Small groups of teens huddled together, talking about companies they admire. Apple, Google, Facebook top the lists. They spend the rest of the evening listing what makes good companies great, and what makes non-profits successful. The 60 youth come from high schools throughout the region. Together, they represent the latest class of
Formed as a school-year based student advisory board, UCREW is an outgrowth of the non-profit UGIVE.org
, which gives students and young people opportunities to learn and grow through volunteering. Now in its fourth year, UCREW will create an awareness building event called AMPLIFY and, for the first time ever, launch a social business.
A the second group session of the six-month program, UCREW teens brainstormed about business ideas and causes they would love to support. From healthy living to employment training, their wide-ranging social concerns give a hint as to their awareness of the needs around them. Business ventures ranged from online services to a series of fitness classes for teens that could raise funds to support similar classes for inner-city youth.
“I’d never heard of social entrepreneurship before,” says Grace Kennedy, 17, a senior at Lakota East High School. “(UCREW) really made me interested in business, which I have never been before.”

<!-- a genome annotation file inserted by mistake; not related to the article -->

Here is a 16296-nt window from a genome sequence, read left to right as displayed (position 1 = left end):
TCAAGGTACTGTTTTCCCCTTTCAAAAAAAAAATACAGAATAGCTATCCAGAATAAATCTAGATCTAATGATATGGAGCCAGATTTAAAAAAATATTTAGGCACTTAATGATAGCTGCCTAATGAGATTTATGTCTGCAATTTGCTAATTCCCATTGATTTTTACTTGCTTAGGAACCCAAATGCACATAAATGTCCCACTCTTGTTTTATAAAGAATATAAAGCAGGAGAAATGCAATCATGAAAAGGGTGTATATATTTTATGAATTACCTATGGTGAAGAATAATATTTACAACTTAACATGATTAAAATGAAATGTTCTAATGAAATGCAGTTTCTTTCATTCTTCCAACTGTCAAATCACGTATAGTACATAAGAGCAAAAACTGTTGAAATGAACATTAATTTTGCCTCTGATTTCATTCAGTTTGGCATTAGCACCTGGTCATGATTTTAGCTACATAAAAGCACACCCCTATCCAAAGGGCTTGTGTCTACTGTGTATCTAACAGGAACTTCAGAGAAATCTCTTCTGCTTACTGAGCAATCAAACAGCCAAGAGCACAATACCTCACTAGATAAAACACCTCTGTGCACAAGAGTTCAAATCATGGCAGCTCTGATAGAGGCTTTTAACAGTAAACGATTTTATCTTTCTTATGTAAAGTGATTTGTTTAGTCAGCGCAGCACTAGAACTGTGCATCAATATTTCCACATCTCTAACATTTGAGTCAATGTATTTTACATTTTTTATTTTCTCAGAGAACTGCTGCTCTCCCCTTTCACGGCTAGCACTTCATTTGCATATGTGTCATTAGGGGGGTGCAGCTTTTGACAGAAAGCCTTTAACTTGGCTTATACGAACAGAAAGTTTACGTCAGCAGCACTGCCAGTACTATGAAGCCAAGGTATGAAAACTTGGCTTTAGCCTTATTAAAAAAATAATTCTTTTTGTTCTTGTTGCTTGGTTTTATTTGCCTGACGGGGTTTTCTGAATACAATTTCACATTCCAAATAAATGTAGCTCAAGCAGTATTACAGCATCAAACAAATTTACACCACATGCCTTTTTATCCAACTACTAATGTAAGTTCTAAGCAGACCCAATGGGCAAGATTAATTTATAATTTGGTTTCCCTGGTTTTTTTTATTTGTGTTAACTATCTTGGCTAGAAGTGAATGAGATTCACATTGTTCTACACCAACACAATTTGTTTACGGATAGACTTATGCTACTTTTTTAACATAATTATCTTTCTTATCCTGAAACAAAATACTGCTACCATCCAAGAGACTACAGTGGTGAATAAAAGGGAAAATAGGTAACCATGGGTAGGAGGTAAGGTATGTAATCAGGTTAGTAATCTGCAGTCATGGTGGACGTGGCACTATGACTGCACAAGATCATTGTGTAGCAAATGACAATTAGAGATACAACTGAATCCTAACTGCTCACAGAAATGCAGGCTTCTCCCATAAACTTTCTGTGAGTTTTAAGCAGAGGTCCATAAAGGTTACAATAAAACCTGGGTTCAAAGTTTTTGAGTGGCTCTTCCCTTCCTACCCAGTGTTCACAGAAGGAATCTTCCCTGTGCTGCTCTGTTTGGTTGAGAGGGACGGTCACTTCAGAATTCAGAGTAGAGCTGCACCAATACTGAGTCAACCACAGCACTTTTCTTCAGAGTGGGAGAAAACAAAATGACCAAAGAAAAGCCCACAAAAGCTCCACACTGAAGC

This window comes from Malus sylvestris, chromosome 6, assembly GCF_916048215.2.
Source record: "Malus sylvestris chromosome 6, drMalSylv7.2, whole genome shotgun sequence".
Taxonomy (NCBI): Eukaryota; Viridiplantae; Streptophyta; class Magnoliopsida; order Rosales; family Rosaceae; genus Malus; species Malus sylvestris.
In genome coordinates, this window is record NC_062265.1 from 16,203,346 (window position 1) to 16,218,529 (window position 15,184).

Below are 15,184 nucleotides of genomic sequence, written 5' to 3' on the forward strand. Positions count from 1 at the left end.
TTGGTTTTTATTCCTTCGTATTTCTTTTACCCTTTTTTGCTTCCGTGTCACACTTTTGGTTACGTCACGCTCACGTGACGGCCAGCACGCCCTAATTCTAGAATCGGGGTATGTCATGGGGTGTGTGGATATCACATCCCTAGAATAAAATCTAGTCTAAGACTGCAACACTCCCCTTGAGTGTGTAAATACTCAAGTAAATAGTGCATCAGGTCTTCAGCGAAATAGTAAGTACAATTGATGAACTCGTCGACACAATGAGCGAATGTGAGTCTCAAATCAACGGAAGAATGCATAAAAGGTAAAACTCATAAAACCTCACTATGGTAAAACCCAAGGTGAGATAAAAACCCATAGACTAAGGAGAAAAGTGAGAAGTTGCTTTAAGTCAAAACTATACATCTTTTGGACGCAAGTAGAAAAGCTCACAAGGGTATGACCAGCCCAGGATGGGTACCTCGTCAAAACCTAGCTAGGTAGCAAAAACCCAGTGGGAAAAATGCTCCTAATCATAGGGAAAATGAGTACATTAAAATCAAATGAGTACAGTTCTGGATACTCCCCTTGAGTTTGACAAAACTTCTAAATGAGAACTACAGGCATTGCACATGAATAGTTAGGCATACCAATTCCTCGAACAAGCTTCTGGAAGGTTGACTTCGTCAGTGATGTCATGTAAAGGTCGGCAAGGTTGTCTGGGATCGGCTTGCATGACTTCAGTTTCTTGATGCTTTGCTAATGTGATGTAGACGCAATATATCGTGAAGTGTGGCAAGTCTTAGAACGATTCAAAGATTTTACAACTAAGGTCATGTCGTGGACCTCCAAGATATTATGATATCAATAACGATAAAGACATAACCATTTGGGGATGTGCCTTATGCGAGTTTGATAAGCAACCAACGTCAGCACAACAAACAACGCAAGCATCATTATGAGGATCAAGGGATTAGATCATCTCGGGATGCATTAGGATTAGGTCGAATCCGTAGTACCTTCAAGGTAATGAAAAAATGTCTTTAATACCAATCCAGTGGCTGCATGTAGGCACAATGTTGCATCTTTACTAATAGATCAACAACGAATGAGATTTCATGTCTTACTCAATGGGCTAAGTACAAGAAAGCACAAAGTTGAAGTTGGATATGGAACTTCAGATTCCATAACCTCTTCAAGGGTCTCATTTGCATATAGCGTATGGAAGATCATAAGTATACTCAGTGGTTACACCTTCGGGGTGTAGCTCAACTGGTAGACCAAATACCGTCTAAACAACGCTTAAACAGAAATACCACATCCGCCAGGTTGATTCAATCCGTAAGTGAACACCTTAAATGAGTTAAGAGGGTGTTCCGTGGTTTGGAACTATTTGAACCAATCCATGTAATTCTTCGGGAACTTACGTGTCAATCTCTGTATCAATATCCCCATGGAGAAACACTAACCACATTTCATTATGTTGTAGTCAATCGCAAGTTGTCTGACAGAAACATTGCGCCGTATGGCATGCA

In addition to planning a social business, UCREW teens take part in volunteer efforts as a group. They participate in planning and mentoring sessions, all geared to prepare them to become long-term philanthropists as well as well-rounded citizens. An added benefit? Since teens come from a wide range of high schools, UCREW offers like-minded peers opportunities to build not only a business, but also cross-town friendships.
• Join UGIVE
. Whether you are a parent, a non-profit, a part of a school community or student, you can find ways to connect.
• Keep UGIVE free for non-profits and schools
. Every donation to the non-profit helps.
• Learn more about UCREW
. Though launched in Cincinnati, UCREW now operates in eight Ohio cities. Find out how you can help support the effort and spread the word.
By Elissa Yancey
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